Domestic abuse victims will get greater protections in an “overhaul of how the family courts deal with the horrific crime”, the government has announced.
Under new plans, more victims will have access to separate courtroom entrances, waiting rooms and protective screens to shield them from their alleged abuser.
A number of reforms will be included in the upcoming Domestic Abuse Bill.
It comes after an expert-led review of the family courts’ handling domestic abuse, following a BBC investigation.
Research by the Victoria Derbyshire programme found that within five years at least four children were killed by a parent with a known history of domestic abuse after a family court granted access.
The BBC also learned of cases where a parent with convictions for serious crimes relating to domestic abuse – including rape and serious violent offences – were granted unsupervised access to their child.
The government review, led by experts from charities, the judiciary, family law practitioners and academia, took the views of more than 1,200 organisations and individuals, including parents and children with experience of the family courts.
It heard concerns about a “pro-contact culture”, in which courts placed undue priority on ensuring contact with the non-resident parent, resulting in “systemic minimisation of allegations of domestic abuse”.
The panel heard evidence about potential long-term harm to children as a result of courts ordering continued contact with an abusive parent.
It also found that an “adversarial system” in the family courts, including in cases involving child sexual abuse, often worsened conflict between parents and could re-traumatise victims and their children.
“Sweeping reforms” of the system aimed to better protect domestic abuse victims in the family courts, the Ministry of Justice said.
- Automatic entitlement to separate waiting rooms, entrances and screens in court for victims of domestic abuse, to be included in the upcoming Domestic Abuse Bill
- More powers for judges in the form of “barring orders” to prevent abusers repeatedly dragging ex-partners back to court and re-traumatising victims
- A review of the presumption of “parental involvement” and the balance between risk of harm to children and victims, and the right of the child to have a relationship with both parents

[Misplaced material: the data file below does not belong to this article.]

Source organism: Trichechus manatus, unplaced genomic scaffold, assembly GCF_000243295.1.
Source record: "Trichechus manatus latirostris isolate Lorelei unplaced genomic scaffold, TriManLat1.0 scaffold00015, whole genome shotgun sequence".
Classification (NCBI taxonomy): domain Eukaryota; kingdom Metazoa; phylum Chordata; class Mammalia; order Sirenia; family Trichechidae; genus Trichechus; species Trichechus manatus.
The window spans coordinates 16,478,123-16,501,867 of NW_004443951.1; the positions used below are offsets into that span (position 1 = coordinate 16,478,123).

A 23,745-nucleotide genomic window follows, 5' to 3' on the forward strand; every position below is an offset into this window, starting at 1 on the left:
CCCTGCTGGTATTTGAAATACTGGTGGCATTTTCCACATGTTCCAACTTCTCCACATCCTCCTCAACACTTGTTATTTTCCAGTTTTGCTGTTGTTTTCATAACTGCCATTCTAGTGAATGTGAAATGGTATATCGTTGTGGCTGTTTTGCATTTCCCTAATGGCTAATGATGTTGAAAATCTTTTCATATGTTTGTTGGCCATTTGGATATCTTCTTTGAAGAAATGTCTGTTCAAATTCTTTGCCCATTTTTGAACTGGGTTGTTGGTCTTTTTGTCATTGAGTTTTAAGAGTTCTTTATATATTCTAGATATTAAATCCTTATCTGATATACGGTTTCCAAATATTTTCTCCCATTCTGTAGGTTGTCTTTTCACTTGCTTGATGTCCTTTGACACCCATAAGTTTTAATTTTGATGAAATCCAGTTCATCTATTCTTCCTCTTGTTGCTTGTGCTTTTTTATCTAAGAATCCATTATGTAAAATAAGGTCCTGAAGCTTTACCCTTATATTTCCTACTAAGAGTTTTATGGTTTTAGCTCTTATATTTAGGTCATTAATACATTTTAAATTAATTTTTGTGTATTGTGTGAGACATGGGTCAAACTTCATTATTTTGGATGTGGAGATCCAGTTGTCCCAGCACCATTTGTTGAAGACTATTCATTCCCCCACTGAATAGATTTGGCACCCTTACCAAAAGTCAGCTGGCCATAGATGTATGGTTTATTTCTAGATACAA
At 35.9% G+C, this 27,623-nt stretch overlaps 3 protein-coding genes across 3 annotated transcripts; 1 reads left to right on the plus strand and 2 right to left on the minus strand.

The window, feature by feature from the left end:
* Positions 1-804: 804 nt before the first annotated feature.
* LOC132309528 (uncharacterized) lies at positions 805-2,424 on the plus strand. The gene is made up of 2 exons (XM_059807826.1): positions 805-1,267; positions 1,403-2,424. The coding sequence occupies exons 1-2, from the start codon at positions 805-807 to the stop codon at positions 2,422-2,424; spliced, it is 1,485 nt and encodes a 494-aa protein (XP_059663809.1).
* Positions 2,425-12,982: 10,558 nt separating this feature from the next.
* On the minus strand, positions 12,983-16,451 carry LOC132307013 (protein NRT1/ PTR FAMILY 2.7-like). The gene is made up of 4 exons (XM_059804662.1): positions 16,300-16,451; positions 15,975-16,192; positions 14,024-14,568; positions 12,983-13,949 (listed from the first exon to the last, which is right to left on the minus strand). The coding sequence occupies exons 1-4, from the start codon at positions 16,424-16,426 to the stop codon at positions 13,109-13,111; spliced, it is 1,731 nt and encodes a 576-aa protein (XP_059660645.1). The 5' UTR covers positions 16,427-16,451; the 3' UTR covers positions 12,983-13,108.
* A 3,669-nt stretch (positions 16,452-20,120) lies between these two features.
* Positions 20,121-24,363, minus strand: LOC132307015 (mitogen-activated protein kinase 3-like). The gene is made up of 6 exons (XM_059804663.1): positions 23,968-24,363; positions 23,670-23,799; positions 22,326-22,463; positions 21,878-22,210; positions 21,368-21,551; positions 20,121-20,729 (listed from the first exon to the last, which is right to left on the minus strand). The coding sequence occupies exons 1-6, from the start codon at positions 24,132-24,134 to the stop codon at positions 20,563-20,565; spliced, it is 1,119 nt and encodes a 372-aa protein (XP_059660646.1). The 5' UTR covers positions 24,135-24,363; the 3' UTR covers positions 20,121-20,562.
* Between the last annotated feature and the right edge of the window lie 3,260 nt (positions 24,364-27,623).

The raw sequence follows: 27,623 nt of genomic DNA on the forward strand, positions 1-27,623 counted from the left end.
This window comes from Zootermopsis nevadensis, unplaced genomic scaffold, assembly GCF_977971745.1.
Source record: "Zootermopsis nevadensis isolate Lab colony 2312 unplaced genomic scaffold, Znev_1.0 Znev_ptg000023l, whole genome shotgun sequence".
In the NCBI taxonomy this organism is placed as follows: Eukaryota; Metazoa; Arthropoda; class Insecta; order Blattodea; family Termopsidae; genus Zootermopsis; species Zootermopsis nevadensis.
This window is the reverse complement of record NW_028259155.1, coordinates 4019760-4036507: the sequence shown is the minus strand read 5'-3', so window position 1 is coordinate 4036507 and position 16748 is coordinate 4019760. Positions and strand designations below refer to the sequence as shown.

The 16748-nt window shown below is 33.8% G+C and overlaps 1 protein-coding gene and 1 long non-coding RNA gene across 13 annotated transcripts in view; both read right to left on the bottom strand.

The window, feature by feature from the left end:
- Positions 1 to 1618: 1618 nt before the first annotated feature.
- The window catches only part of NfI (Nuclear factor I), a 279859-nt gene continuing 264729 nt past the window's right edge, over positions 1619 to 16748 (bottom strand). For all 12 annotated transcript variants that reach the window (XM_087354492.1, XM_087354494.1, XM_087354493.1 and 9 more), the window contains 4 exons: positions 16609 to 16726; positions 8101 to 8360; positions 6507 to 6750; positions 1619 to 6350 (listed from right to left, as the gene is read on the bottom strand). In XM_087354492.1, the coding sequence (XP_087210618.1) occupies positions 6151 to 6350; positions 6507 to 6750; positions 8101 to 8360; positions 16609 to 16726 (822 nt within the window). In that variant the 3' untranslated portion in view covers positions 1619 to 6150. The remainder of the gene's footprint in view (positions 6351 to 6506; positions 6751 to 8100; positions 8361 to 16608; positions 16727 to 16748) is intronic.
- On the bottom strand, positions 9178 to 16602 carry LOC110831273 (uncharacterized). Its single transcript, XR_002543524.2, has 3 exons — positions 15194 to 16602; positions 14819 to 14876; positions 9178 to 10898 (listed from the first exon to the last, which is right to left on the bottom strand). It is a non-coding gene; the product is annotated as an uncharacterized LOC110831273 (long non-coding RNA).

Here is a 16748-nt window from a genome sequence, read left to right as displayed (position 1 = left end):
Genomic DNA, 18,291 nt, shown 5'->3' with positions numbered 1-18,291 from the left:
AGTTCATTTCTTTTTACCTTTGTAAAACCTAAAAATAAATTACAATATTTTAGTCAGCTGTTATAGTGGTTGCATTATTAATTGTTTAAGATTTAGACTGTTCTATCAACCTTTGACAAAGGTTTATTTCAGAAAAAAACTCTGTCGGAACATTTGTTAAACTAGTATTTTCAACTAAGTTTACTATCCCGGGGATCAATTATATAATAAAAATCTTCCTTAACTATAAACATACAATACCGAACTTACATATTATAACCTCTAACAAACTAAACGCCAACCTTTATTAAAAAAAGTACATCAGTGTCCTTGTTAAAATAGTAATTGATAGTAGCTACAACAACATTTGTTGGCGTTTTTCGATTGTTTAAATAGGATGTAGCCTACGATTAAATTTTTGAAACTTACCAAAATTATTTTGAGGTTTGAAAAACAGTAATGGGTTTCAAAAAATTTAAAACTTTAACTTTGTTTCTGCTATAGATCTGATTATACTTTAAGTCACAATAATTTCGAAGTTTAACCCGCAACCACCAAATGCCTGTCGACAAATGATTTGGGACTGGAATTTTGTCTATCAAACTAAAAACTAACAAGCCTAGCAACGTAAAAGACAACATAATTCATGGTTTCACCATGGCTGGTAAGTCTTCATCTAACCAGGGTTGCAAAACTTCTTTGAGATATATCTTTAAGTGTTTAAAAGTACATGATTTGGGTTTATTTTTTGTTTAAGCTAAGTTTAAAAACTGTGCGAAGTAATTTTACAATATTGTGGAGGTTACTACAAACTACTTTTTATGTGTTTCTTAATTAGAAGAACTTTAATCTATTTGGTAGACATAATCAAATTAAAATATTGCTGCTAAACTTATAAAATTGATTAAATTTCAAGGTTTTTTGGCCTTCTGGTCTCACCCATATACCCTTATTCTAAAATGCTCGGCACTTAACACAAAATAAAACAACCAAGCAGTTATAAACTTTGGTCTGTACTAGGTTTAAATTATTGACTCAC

- A trial of a new domestic abuse court with a “problem-solving approach” where a judge explores evidence rather than parents presenting their cases against each other
- A commitment to improved training for professionals in the family justice system
Justice minister Alex Chalk said the family courts see some of the most vulnerable in society and the government had a duty “to ensure they are protected and not put in danger”.
“This report lays bare many hard truths about long-standing failings, but we are determined to drive the fundamental change necessary to keep victims and their children safe,” he said.
Nicki Norman, Acting CEO at the charity Women’s Aid, who was a member of the expert panel, said the report marked “a major step forward”.
She said that “all too often, survivors and their children experience the family courts as failing to effectively protect them”.
“This welcome report must now deliver change.”
Domestic Abuse Commissioner Nicole Jacobs and Victims’ Commissioner for England and Wales Dame Vera Baird QC also welcomed the reforms.
“This panel of experts has dug deep to understand, and address, the serious harm to domestic abuse victims and their children caused over many years by the presumption of contact, and the intensely adversarial process present in the family courts,” Dame Vera said.
Real Life. Real News. Real Voices
Help us tell more of the stories that matterBecome a founding member
Top family court judge in England and Wales, Sir Andrew McFarlance, President of the Family Division, praised the review, and said he hoped parliament would be able to allocate the resources necessary to implement the proposals.
The Domestic Abuse Bill is currently at the report stage in the House of Commons. Other measures include prohibiting perpetrators of abuse from cross-examining their victims in person in the family courts in England and Wales.
Subscribe to the newsletter news
We hate SPAM and promise to keep your email address safe